Friday, June 28, 2019

The Dragon Reborn

The Dragon Reborn
by Robert Jordan
Recommended Ages: 13+

This review of the third book in the "Wheel of Time" cycle is based on listening to the audiobook read by Kate Reading and Michael Kramer. I'd like to start by giving them a hand for delivering superb vocal performances, each of them doing characters of both sexes distinguished only by who the point-of-view character was in a given chapter and, in a few cases, by their pronunciation of the names of persons, places and magical objects.

Way back in The Eye of the World, a group of young friends left the town of Emond's Field in the semi-autonomous region of Two Rivers and discovered a much larger world, a world torn by conflict, aswirl in magic, threatened by cosmic evil and full of strange cultures, competing agendas and dangers worse than death. In spite of all the books being rather thick and this being the third one, they don't really get very far in their overarching adventure; it's pretty much just one leg of a larger journey. This may be the besetting flaw of this series, and one that I have heard some readers comment on, to the tune of "it just gets worse and worse." Still, I can't complain about the entertainment it provided during a couple of long road trips – definitely a situation in which a too-long-by-half, flagrantly unabridged novel is most welcome.

During this installment, our original Emond's Fielder friends and their close allies find themselves split into approximately four parties, only to meet again at the very end. Everything in the book seems to lead toward that reunion, but their relationships will never be the same. In Unit 1, as I'll call it for now, are three novices of an order of female magic who are on a mission to recover magical talismans stolen by a group within their order that has been secretly serving the Dark One. The Black Ajah, if you'll forgive my likely misspelling – going the audio route does make it hard to name names in a review – is practically taboo to speak of, and most Aes Sedai are conditioned to deny that it even exists; but the three young women have seen more evidence of it than anyone, and now they have to put everything on the line to keep the Black Ajah from accomplishing a dark ritual and making the return of Ba'alzamon even more imminent than it already is. Meantime, Unit 2 includes a sometime blacksmith's apprentice named Perrin, who is starting to identify, more closely than he likes, with wolves. Perrin and his companions are in pursuit of Unit 3, Rand al'Thor, who has now all but publicly revealed himself to be the Dragon Reborn, i.e. the reincarnation of a guy who centuries ago broke the world and was driven mad by the male principle of magic. Finally, there's Unit 4, light-fingered Mat, who barely recovers from being poisoned by a cursed blade, just in time to join a minstrel who was previously thought dead and now exhibits freakish amounts of luck in addition to his skill with a quarterstaff.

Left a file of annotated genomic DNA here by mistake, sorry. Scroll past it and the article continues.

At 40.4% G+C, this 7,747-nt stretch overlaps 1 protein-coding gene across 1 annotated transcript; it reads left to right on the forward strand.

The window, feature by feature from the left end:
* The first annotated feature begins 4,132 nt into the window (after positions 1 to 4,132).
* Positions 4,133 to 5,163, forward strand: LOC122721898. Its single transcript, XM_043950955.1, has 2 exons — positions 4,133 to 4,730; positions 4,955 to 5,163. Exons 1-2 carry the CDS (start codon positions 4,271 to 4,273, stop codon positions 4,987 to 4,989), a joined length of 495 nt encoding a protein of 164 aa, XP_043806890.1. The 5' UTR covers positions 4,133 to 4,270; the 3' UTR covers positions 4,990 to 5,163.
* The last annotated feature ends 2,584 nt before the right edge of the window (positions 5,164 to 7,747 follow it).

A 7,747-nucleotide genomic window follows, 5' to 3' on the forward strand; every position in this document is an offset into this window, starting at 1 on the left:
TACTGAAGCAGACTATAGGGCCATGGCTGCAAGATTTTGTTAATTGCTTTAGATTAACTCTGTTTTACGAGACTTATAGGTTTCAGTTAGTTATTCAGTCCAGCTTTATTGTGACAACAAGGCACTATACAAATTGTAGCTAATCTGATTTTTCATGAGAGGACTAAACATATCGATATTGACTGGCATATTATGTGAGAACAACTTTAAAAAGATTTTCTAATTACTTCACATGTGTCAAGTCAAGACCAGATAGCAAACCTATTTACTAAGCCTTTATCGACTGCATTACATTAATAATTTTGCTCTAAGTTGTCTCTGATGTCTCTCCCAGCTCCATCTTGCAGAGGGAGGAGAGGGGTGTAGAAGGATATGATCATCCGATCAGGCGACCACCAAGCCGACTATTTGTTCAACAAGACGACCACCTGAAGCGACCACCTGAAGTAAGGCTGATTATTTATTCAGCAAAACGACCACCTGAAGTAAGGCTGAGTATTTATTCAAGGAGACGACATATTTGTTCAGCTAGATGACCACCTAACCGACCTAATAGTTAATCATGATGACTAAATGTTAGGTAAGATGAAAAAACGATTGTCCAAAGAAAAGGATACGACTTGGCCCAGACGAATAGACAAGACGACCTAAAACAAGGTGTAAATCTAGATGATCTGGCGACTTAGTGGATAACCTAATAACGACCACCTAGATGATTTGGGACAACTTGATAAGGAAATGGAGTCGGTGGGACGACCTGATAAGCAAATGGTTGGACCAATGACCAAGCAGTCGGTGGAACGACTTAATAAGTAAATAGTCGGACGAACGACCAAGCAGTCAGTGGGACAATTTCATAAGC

The three male friends, at least, are all ta'veren – people whose actions have a greater than average pull on the strings of fate whose weaving will shape their age. The girls, including a bonus initiate who happens to be a royal princess, also have incredible power, if only they'll allow someone to teach them how to control it. The trouble with these kids, and perhaps what makes them so appealing to today's reader, is that they're more exactly like people in the world we know than the heroes of most sword-and-sorcery adventures. They are so self-absorbed, stubborn, flawed in their motives, resistant to being guided or ruled over, that they get in their own way and create more trouble for themselves than the initial state requires – and that's bad enough. The world seems to be about to come apart. Ba'alzamon's disciples are breaking loose from the seals that have protected the world from them for so long, and once all the seals are gone, the Heart of the Dark himself will return. Even dreams aren't safe any more. And the Black Ajah are only one of many groups that would happily stick Rand's head on a pike. But in its gradual, scattershot way – dropping a thread here or there – this book does perceptibly move the storyline ahead toward the conclusion of its (gulp) 14-book arc, authored toward the end by Brandon Sanderson.

Next on deck is book 4, The Shadow Rising. I'll have to plan ahead and request the audiobook from my regional library system in time for my next big road trip. Till then, for now at least, I'm still interested in where the weaving leads from here.

1 comment:

Boomer Sooner said...

I have read this entire series, and it is my favorite fantasy! Good review.